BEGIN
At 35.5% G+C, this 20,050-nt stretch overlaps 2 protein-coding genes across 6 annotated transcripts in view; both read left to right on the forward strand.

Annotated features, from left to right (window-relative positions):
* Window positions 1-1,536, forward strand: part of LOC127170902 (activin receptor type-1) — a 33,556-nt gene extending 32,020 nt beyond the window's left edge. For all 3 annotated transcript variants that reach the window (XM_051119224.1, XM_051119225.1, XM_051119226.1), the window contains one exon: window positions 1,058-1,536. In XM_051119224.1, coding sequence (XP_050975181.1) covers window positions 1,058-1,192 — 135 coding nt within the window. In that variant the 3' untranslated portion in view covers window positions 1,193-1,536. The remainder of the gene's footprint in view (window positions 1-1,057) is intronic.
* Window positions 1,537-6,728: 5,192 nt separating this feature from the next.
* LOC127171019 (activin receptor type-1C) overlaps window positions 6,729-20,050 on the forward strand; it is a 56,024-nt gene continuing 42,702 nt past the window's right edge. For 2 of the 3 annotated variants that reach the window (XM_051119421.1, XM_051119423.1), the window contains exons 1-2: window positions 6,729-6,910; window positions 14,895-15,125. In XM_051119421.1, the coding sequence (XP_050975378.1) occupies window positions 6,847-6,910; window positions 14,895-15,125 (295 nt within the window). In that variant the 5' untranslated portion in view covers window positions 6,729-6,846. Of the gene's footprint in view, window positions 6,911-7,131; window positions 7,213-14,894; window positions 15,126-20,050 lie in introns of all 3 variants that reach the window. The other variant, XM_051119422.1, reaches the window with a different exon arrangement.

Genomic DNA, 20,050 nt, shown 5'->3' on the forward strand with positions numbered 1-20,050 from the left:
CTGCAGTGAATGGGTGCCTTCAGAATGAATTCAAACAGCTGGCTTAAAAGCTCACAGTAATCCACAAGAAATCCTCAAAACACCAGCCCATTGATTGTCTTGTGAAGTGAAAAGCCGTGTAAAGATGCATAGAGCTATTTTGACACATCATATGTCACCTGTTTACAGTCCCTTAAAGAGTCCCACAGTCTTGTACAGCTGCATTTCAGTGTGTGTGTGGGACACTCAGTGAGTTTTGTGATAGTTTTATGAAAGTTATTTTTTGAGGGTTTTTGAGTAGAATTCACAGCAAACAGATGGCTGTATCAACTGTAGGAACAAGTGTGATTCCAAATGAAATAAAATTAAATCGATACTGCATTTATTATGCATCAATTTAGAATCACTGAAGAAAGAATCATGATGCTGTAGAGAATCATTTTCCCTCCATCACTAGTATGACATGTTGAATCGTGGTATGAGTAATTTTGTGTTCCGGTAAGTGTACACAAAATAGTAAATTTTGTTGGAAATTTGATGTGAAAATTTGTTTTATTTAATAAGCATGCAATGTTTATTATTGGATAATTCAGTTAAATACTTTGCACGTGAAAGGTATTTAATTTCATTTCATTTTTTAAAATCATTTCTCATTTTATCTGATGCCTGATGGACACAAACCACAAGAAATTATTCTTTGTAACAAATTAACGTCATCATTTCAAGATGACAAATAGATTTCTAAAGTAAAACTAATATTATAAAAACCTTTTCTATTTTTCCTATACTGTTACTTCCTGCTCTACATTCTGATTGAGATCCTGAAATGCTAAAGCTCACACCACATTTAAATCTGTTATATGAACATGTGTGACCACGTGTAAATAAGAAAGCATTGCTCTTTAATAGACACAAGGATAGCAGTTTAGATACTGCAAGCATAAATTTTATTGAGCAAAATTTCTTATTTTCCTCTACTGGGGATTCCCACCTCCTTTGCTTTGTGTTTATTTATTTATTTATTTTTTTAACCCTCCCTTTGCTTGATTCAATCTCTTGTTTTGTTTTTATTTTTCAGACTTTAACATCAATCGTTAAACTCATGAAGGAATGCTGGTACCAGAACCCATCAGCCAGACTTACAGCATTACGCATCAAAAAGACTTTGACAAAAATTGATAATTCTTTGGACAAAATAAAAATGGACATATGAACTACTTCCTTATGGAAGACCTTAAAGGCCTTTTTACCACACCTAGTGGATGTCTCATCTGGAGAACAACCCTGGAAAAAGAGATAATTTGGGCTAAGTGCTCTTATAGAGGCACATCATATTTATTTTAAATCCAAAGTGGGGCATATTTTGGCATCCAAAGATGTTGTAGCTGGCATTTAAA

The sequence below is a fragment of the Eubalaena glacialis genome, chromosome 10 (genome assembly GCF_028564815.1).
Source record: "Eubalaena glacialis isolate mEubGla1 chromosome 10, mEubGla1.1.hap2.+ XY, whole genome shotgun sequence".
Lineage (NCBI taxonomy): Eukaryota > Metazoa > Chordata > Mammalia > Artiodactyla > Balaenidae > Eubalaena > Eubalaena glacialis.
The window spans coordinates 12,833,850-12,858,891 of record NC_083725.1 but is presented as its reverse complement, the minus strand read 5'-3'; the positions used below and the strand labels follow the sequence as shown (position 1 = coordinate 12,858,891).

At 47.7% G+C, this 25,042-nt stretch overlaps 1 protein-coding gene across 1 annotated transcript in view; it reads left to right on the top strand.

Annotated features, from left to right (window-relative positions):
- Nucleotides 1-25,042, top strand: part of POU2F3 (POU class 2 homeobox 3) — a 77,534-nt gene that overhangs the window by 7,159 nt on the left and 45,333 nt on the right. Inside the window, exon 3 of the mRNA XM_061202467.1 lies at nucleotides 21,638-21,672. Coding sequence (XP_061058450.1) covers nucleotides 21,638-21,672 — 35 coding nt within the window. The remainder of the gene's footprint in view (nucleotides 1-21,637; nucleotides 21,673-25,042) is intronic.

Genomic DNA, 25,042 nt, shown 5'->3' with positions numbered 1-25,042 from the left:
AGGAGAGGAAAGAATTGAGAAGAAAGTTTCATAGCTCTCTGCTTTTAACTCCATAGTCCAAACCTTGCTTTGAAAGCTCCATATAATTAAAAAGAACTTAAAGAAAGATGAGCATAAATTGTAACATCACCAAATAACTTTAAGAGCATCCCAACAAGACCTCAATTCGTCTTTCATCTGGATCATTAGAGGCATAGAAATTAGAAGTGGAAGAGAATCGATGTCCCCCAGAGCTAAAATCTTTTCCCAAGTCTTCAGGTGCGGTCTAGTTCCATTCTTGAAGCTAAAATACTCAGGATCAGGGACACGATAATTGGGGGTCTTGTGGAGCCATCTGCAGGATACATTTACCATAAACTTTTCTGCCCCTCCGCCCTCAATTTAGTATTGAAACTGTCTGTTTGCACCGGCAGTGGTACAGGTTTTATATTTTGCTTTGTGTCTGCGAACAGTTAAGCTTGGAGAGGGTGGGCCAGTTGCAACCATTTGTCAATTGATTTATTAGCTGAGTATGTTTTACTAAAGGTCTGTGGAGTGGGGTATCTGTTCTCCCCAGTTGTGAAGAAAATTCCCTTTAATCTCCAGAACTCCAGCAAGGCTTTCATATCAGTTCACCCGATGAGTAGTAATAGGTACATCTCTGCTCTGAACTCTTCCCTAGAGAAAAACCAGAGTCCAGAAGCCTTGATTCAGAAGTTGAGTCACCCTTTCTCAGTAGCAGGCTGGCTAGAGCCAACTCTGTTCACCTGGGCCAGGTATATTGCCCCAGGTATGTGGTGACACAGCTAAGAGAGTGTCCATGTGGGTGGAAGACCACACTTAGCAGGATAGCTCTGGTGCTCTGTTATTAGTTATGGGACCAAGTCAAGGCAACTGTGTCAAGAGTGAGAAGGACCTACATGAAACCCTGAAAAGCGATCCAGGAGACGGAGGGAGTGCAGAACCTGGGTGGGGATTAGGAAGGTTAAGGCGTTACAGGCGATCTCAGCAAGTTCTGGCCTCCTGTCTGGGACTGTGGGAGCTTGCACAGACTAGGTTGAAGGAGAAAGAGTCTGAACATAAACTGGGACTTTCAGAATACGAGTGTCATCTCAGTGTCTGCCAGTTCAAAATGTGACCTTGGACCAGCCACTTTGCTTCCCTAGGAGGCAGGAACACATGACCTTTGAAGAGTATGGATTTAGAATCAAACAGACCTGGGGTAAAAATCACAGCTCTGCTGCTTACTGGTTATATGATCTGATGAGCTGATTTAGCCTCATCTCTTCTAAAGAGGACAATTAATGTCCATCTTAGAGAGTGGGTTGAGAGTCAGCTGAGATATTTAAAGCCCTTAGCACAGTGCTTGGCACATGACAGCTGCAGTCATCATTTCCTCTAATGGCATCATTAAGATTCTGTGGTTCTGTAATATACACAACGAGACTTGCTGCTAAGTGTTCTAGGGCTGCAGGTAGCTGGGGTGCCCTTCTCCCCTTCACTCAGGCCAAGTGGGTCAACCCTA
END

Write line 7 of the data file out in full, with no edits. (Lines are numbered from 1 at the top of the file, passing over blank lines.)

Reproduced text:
CTGCAGTGAATGGGTGCCTTCAGAATGAATTCAAACAGCTGGCTTAAAAGCTCACAGTAATCCACAAGAAATCCTCAAAACACCAGCCCATTGATTGTCTTGTGAAGTGAAAAGCCGTGTAAAGATGCATAGAGCTATTTTGACACATCATATGTCACCTGTTTACAGTCCCTTAAAGAGTCCCACAGTCTTGTACAGCTGCATTTCAGTGTGTGTGTGGGACACTCAGTGAGTTTTGTGATAGTTTTATGAAAGTTATTTTTTGAGGGTTTTTGAGTAGAATTCACAGCAAACAGATGGCTGTATCAACTGTAGGAACAAGTGTGATTCCAAATGAAATAAAATTAAATCGATACTGCATTTATTATGCATCAATTTAGAATCACTGAAGAAAGAATCATGATGCTGTAGAGAATCATTTTCCCTCCATCACTAGTATGACATGTTGAATCGTGGTATGAGTAATTTTGTGTTCCGGTAAGTGTACACAAAATAGTAAATTTTGTTGGAAATTTGATGTGAAAATTTGTTTTATTTAATAAGCATGCAATGTTTATTATTGGATAATTCAGTTAAATACTTTGCACGTGAAAGGTATTTAATTTCATTTCATTTTTTAAAATCATTTCTCATTTTATCTGATGCCTGATGGACACAAACCACAAGAAATTATTCTTTGTAACAAATTAACGTCATCATTTCAAGATGACAAATAGATTTCTAAAGTAAAACTAATATTATAAAAACCTTTTCTATTTTTCCTATACTGTTACTTCCTGCTCTACATTCTGATTGAGATCCTGAAATGCTAAAGCTCACACCACATTTAAATCTGTTATATGAACATGTGTGACCACGTGTAAATAAGAAAGCATTGCTCTTTAATAGACACAAGGATAGCAGTTTAGATACTGCAAGCATAAATTTTATTGAGCAAAATTTCTTATTTTCCTCTACTGGGGATTCCCACCTCCTTTGCTTTGTGTTTATTTATTTATTTATTTTTTTAACCCTCCCTTTGCTTGATTCAATCTCTTGTTTTGTTTTTATTTTTCAGACTTTAACATCAATCGTTAAACTCATGAAGGAATGCTGGTACCAGAACCCATCAGCCAGACTTACAGCATTACGCATCAAAAAGACTTTGACAAAAATTGATAATTCTTTGGACAAAATAAAAATGGACATATGAACTACTTCCTTATGGAAGACCTTAAAGGCCTTTTTACCACACCTAGTGGATGTCTCATCTGGAGAACAACCCTGGAAAAAGAGATAATTTGGGCTAAGTGCTCTTATAGAGGCACATCATATTTATTTTAAATCCAAAGTGGGGCATATTTTGGCATCCAAAGATGTTGTAGCTGGCATTTAAA